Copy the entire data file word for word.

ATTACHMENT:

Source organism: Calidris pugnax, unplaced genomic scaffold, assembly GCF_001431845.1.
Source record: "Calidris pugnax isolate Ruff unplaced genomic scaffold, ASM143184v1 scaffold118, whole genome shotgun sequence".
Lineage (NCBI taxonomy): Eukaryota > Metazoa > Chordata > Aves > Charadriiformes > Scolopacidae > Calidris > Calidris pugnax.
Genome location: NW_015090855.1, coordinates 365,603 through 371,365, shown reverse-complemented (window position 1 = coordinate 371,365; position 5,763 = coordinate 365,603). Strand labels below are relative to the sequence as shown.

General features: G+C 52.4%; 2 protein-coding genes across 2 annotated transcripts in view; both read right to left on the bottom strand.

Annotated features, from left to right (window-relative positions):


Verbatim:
Source organism: Calidris pugnax, unplaced genomic scaffold, assembly GCF_001431845.1.
Source record: "Calidris pugnax isolate Ruff unplaced genomic scaffold, ASM143184v1 scaffold118, whole genome shotgun sequence".
Lineage (NCBI taxonomy): Eukaryota > Metazoa > Chordata > Aves > Charadriiformes > Scolopacidae > Calidris > Calidris pugnax.
Genome location: NW_015090855.1, coordinates 365,603 through 371,365, shown reverse-complemented (window position 1 = coordinate 371,365; position 5,763 = coordinate 365,603). Strand labels below are relative to the sequence as shown.

General features: G+C 52.4%; 2 protein-coding genes across 2 annotated transcripts in view; both read right to left on the bottom strand.

Annotated features, from left to right (window-relative positions):